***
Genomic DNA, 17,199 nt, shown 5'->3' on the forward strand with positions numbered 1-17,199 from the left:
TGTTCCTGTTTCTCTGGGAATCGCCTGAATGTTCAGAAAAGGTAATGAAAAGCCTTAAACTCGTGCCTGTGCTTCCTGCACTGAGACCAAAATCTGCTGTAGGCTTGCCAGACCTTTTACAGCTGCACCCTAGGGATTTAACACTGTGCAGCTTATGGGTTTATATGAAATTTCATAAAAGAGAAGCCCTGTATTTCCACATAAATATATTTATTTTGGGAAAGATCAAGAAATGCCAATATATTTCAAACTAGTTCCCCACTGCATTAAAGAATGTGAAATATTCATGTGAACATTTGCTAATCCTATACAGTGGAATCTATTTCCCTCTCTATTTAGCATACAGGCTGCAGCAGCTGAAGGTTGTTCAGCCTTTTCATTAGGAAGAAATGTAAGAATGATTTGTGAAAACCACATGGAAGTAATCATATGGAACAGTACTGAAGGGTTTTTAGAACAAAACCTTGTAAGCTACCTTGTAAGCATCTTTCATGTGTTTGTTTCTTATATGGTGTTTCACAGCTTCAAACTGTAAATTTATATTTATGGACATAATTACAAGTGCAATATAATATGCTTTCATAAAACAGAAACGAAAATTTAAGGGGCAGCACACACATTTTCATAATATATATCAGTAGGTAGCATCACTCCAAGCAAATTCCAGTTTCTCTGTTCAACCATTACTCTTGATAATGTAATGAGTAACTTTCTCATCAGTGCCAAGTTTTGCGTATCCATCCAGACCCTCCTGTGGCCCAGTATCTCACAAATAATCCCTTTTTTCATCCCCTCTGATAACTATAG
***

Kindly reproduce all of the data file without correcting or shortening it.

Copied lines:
Genomic DNA, 17,199 nt, shown 5'->3' on the forward strand with positions numbered 1-17,199 from the left:
TGTTCCTGTTTCTCTGGGAATCGCCTGAATGTTCAGAAAAGGTAATGAAAAGCCTTAAACTCGTGCCTGTGCTTCCTGCACTGAGACCAAAATCTGCTGTAGGCTTGCCAGACCTTTTACAGCTGCACCCTAGGGATTTAACACTGTGCAGCTTATGGGTTTATATGAAATTTCATAAAAGAGAAGCCCTGTATTTCCACATAAATATATTTATTTTGGGAAAGATCAAGAAATGCCAATATATTTCAAACTAGTTCCCCACTGCATTAAAGAATGTGAAATATTCATGTGAACATTTGCTAATCCTATACAGTGGAATCTATTTCCCTCTCTATTTAGCATACAGGCTGCAGCAGCTGAAGGTTGTTCAGCCTTTTCATTAGGAAGAAATGTAAGAATGATTTGTGAAAACCACATGGAAGTAATCATATGGAACAGTACTGAAGGGTTTTTAGAACAAAACCTTGTAAGCTACCTTGTAAGCATCTTTCATGTGTTTGTTTCTTATATGGTGTTTCACAGCTTCAAACTGTAAATTTATATTTATGGACATAATTACAAGTGCAATATAATATGCTTTCATAAAACAGAAACGAAAATTTAAGGGGCAGCACACACATTTTCATAATATATATCAGTAGGTAGCATCACTCCAAGCAAATTCCAGTTTCTCTGTTCAACCATTACTCTTGATAATGTAATGAGTAACTTTCTCATCAGTGCCAAGTTTTGCGTATCCATCCAGACCCTCCTGTGGCCCAGTATCTCACAAATAATCCCTTTTTTCATCCCCTCTGATAACTATAG